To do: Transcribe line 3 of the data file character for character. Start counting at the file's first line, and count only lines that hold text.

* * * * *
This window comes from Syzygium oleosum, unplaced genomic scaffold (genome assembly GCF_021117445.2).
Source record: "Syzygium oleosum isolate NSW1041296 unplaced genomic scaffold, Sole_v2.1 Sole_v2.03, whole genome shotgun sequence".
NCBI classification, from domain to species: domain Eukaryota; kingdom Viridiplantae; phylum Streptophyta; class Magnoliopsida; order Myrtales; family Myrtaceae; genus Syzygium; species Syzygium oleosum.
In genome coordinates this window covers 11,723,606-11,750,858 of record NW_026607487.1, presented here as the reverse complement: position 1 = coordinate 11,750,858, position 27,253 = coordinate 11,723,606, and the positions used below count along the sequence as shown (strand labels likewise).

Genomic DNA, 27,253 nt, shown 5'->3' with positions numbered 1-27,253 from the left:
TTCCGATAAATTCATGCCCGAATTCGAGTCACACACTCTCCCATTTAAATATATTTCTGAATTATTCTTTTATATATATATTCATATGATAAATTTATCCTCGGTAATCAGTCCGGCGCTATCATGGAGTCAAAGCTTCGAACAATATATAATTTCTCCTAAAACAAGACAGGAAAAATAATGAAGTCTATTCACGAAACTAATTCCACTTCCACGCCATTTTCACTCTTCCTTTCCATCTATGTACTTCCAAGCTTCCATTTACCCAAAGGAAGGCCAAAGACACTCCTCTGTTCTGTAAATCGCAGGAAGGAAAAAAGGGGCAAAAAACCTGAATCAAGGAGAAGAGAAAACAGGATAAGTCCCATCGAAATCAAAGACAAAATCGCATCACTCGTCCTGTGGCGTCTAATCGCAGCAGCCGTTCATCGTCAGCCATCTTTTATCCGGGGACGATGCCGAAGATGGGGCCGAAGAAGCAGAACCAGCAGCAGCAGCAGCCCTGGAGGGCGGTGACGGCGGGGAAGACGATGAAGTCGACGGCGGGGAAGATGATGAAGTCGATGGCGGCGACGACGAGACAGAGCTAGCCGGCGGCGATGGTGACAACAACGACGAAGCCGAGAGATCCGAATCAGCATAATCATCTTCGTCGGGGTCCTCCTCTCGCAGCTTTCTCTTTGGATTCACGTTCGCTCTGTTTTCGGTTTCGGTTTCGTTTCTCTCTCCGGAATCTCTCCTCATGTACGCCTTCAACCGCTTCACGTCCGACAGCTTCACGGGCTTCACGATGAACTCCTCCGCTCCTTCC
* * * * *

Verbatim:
NCBI classification, from domain to species: domain Eukaryota; kingdom Viridiplantae; phylum Streptophyta; class Magnoliopsida; order Myrtales; family Myrtaceae; genus Syzygium; species Syzygium oleosum.